UNITED STATES—We’ve all scrolled through a company’s terms and conditions to check the “I Agree” box as quickly as possible. It’s become instinct to ignore these lengthy texts in the digital age, and this habit impacts other areas of our lives, too; when was the last time you sat down to fully read through a legal agreement?

However, these contracts often include crucial details that have tangible impacts on our daily lives. Thankfully, there are ways to make understanding these documents easier—from learning about their most common clauses to quick, detailed reading strategies.

What’s in a legal contract?

Legal contracts are everywhere in our daily lives. They govern most of our interactions with modern businesses, whether online or in person. If you want to understand what these agreements mean, it’s essential to look at their most important parts:

  • A clearly outlined offer, or the point for the contract,
  • Terms, such as a time period and how both parties will receive services/payment,
  • An explanation of the value both parties receive,
  • Common legal clauses.

What makes a contract legally binding?

By nature, contracts are legally binding, meaning their terms can be upheld by the court system and any breach is punishable by law. However, a few items disqualify a contract from being legally binding:

  • If either party was forced into the agreement,
  • If either party is a minor (a person under the age of legal responsibility),
  • If the terms are unclear or deliberately misleading,
  • If only one party receives value (such as a service, product, or payment),
  • If any part of the contract is illegal.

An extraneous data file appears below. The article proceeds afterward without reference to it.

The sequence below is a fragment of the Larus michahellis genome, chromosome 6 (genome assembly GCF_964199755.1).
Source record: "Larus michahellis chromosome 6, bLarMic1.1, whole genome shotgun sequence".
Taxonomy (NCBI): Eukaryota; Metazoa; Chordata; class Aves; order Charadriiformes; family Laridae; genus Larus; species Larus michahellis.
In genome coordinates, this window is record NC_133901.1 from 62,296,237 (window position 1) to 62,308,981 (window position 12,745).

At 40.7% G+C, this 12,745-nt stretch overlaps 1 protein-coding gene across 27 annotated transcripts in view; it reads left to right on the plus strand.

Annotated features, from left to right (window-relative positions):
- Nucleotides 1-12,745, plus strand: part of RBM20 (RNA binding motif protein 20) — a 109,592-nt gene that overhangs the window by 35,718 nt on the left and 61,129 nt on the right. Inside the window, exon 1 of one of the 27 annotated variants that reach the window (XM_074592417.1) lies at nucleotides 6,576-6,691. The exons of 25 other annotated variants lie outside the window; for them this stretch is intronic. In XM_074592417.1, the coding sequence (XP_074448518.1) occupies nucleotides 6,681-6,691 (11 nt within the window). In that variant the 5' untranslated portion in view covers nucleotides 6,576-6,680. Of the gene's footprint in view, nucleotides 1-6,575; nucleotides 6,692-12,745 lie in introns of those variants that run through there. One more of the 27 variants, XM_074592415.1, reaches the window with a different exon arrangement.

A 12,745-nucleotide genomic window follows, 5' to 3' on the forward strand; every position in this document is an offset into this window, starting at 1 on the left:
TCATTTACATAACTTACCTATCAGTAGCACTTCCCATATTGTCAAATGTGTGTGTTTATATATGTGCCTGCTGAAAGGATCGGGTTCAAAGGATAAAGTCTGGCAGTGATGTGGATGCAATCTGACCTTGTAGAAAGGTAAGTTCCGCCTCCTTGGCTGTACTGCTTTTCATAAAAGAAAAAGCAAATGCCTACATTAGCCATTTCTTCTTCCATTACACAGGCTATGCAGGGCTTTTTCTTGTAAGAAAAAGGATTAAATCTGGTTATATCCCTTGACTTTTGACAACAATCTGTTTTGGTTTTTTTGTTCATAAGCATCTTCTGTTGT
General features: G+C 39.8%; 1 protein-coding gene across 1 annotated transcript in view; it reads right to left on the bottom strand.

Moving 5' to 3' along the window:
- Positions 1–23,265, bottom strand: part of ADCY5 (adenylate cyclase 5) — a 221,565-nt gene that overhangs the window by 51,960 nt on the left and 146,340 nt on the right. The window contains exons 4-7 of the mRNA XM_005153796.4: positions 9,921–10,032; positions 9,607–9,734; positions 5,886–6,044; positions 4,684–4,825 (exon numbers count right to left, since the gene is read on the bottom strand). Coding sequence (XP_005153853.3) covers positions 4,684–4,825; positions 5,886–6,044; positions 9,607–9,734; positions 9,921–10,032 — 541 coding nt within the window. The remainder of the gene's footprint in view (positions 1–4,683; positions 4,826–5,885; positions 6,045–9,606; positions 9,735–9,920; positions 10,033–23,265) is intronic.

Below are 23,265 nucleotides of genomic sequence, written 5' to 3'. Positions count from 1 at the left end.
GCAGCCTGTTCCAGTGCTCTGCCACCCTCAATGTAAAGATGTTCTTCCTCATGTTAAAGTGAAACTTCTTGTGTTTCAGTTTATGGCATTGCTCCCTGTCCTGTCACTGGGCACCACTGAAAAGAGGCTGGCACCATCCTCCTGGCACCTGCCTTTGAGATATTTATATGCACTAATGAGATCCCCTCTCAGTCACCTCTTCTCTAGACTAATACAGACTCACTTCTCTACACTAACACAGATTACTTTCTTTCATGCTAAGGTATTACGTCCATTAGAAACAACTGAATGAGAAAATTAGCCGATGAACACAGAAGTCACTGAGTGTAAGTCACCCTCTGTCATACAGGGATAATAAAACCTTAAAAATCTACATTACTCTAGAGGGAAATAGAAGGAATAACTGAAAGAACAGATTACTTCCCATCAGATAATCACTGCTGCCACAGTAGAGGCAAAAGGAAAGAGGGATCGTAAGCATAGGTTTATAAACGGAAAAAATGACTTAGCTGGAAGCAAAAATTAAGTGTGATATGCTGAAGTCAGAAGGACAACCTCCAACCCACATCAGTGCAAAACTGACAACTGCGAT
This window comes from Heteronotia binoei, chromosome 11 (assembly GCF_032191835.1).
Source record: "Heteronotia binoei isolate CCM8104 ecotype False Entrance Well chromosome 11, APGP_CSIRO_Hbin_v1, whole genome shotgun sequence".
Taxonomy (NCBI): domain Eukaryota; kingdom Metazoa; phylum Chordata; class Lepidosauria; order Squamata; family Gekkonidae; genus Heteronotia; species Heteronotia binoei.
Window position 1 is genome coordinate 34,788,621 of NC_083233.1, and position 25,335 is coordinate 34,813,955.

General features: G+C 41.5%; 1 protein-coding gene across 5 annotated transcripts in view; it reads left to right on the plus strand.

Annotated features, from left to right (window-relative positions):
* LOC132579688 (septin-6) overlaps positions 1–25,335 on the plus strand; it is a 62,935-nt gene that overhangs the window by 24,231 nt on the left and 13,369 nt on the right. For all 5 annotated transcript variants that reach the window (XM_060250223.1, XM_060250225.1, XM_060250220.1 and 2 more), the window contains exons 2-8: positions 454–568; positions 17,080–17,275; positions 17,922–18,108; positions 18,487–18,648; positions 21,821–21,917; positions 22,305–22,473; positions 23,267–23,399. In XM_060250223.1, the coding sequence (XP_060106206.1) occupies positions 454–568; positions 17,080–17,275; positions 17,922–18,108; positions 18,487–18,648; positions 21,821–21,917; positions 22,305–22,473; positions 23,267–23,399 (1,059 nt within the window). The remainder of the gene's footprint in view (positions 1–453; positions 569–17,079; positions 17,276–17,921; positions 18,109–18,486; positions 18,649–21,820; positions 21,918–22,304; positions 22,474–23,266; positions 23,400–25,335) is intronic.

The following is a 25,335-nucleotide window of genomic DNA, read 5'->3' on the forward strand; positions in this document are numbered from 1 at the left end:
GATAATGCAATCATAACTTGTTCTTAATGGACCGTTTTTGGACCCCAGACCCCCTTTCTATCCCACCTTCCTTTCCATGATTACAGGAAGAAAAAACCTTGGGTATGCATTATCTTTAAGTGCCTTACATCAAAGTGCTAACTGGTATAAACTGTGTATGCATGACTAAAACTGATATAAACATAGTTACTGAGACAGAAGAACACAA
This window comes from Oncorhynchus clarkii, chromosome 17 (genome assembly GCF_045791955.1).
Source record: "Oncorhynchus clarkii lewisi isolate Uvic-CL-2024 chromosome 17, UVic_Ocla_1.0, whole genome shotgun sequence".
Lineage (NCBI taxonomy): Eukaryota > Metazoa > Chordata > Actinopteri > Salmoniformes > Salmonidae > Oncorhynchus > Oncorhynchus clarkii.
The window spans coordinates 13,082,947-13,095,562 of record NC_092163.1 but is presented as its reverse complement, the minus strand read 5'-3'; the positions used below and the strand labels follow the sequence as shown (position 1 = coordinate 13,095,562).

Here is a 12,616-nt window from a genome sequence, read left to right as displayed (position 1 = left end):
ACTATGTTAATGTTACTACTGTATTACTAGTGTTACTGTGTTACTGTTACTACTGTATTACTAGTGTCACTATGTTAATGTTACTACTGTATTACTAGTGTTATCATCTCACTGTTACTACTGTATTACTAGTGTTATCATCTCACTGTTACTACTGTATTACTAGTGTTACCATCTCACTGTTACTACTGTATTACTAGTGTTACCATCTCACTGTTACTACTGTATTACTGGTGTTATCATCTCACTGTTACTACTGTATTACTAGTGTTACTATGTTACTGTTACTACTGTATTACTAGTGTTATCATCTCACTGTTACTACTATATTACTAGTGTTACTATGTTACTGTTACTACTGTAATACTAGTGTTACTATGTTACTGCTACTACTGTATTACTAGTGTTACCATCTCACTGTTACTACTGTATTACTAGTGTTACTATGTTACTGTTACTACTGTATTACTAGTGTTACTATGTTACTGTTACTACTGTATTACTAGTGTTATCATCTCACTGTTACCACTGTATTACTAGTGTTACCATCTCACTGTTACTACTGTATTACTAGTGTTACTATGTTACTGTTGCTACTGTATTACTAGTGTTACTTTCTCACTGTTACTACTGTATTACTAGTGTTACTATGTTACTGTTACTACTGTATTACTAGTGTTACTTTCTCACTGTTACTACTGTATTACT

If any of these qualifications are met, the legal system can decide the contract is not legally binding.

Breaking contracts

Some agreements can be broken by an individual at any moment without consequence. Examples of this include social media applications—you can stop using the service at any point without having to go through a legal process.

However, other contracts are difficult to break. For example, even firing an attorney can be intricate. There are certain ways you can legally end an agreement, including:

  • Mutual agreement,
  • Expiration,
  • Breach of terms,
  • Unanticipated circumstances.

This is one of the significant reasons you must read the contracts you sign. Sometimes, the contract will forbid use of one of the above methods or outline other ways to end the agreement, either within the legal system or apart from it.

Common clauses

There are a few clauses that are present in almost every modern contract. They include:

Force Majeure

This clause protects both parties from a breach of terms if circumstances outside their control prevent the contract’s fulfillment. These circumstances can include natural disasters, wars, or disease.


The payment clause, sometimes called the invoices or the notices clause, details how payment will be handled. It includes dates and times by which payment is expected and the bank details of the parties.


Sometimes, a contract will include a clause that disallows you from getting the service or product from another company. This is not common in contracts between individuals, but it may still happen.

Strategies for quick understanding

Once you know the specifics of what makes a contract and its most common clauses, you can start learning how to understand its often dense and complicated language easily. The best way to do this is to read the contract three times:

First read

The first read should be a quick scan that helps you get an idea of the structure and main clauses. Focus on headings, subheadings, and the first and last sentences of each section. This will help you get an idea of what the agreement is about.

Second read

The second read should be more detailed. Since you’ve already scanned the document, this step won’t take long. If you get stumped, mark the spot and keep reading. The goal is to finish, not to be perfect!

Third read

The third read is for ensuring you understand the more complex points presented in the contract. Go back to the spots you marked and review them until you feel confident about their meaning.

If you are unsure about these sections, you can always search them online or ask a team of professionals for clarification!

Why you should read contracts

Now that you know how simple it can be to read these contracts, you’re ready to take charge of what you agree to. From a simple terms and conditions page to a complex legal document, you’ll never be surprised by contracts again!